Too often when online resources first became available, teachers were not prepared for the distractions technology would bring, then perhaps became to restrictive. Now, experts say, they are finding how to add to their classroom management repertoire an ability to effectively direct students as they go online.

Horn says blended learning can allow those who struggle with a lesson to get more attention when otherwise they can become frustrated and drop into a cycle of feeling lost.           

“Many students need just a little more time on a concept to master it. But when the class moves on the students don't get the material at their personalized level,” he says. “As a result, their gaps cause them to grow farther and farther behind and there is no way for them to catch up as each concept builds upon the last. They start to conclude whole subjects – or school itself – just isn't for them; they'll never be successful. These moments happen many times each day. Blended learning can help personalize and end this."           

He also says it also creates students who are engaged and self-motivated and who are more likely to become life-long learners, although to be effective it may require additional work for teachers upfront. If done effectively, Pickering notes, it will save them time later, however, when students are moving through work independently.           

Here are five steps to help teachers develop blended learning in their classrooms.          

  1. Get information. Find out about all the options for blending your classroom – and what is practical in your environment. Ask for help within your building and district (someone is probably doing each part you hope to implement) and read the variety of material online about it.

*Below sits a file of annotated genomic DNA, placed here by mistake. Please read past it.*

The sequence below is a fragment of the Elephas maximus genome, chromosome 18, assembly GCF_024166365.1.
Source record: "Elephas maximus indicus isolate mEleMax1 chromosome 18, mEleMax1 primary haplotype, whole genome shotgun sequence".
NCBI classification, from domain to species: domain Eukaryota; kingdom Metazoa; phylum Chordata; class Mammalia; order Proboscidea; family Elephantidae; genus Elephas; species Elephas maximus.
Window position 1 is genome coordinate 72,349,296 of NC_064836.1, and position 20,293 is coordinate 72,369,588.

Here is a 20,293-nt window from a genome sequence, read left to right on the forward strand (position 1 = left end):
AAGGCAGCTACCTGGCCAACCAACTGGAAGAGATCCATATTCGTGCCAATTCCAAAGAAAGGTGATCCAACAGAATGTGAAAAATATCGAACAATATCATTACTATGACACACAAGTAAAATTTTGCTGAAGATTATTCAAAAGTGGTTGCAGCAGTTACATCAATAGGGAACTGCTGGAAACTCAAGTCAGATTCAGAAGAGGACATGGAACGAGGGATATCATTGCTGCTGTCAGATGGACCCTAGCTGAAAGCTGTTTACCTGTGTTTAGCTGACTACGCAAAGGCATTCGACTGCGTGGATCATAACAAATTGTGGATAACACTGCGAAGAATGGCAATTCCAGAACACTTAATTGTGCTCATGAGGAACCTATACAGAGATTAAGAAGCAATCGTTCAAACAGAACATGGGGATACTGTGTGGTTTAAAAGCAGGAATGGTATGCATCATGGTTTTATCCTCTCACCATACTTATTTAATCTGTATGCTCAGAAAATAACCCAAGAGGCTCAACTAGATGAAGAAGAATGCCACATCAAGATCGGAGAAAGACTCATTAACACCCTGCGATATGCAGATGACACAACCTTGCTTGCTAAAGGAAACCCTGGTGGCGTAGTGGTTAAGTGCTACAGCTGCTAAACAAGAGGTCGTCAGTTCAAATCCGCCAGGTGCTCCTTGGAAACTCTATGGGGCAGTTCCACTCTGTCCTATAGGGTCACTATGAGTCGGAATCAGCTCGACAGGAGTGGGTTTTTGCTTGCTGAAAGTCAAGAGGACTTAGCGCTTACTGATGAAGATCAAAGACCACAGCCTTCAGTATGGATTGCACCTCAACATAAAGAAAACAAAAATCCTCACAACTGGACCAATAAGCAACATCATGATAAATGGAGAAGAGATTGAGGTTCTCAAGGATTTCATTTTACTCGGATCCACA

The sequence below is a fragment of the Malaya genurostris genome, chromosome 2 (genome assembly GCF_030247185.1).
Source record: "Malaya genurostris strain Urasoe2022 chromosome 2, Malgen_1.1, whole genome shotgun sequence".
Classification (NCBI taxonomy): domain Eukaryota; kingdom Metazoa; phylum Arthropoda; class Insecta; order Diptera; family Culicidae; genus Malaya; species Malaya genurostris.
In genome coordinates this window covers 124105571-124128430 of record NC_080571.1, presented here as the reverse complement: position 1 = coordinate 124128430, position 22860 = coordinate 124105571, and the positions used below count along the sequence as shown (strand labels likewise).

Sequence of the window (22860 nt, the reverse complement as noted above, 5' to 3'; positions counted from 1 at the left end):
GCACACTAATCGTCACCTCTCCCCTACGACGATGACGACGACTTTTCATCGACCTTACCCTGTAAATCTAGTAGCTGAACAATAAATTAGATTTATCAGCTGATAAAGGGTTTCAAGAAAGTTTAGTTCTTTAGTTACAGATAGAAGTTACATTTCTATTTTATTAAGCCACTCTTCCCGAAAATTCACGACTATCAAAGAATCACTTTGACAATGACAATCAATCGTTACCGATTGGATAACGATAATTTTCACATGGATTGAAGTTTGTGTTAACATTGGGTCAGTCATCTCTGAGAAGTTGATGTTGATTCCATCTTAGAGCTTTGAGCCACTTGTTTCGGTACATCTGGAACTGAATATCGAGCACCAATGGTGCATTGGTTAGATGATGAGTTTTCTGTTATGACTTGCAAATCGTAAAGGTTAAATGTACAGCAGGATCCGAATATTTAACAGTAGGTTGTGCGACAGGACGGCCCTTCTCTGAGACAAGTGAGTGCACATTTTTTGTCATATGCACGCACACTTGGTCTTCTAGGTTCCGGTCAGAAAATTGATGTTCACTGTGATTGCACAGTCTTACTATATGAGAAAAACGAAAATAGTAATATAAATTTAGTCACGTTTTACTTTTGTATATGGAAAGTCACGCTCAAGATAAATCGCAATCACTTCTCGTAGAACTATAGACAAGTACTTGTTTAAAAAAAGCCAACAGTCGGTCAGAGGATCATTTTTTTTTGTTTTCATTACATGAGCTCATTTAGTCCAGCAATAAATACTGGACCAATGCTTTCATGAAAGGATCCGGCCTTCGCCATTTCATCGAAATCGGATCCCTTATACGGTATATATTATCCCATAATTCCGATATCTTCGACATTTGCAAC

2. Establish goals: Think through what you're trying to accomplish. A break from traditional learning? Allowing speedy learners some independence or giving yourself time to help students who are lagging?  Your goals should be carefully considered as you plan your approach – and you should consider how you will measure whether they have been met.
  3. Step by step. Develop a plan for how you want your classroom mix to take shape, perhaps moving in stages in a logical way. Map out a short-term and long-term strategy. Consider the make up of each class and the needs of the students – and re-adjust as necessary.      
  4. Evaluate and tinker. As with any new approach, often the time spent checking on its effectiveness is the most valuable. See if you are meeting your objectives, and ask colleagues to check. If you are evaluated formally, let those doing the evaluation know beforehand that blended learning is one of your objectives so they have an understanding of what you are doing and can help you evaluate it.
  5. Prepare to explain. Students, parents and others in your school will want to know why you are using varied approaches. Have a good, clear explanation of what you are doing and why. Such a “mission statement” will help you think through your objectives and assess your success,

Written by Jim Paterson, Education World Contributing Writer

Jim Paterson is a writer, contributing to a variety of national publications, most recently specializing in education. During a break from writing for a period, he was the head of a school counseling department. (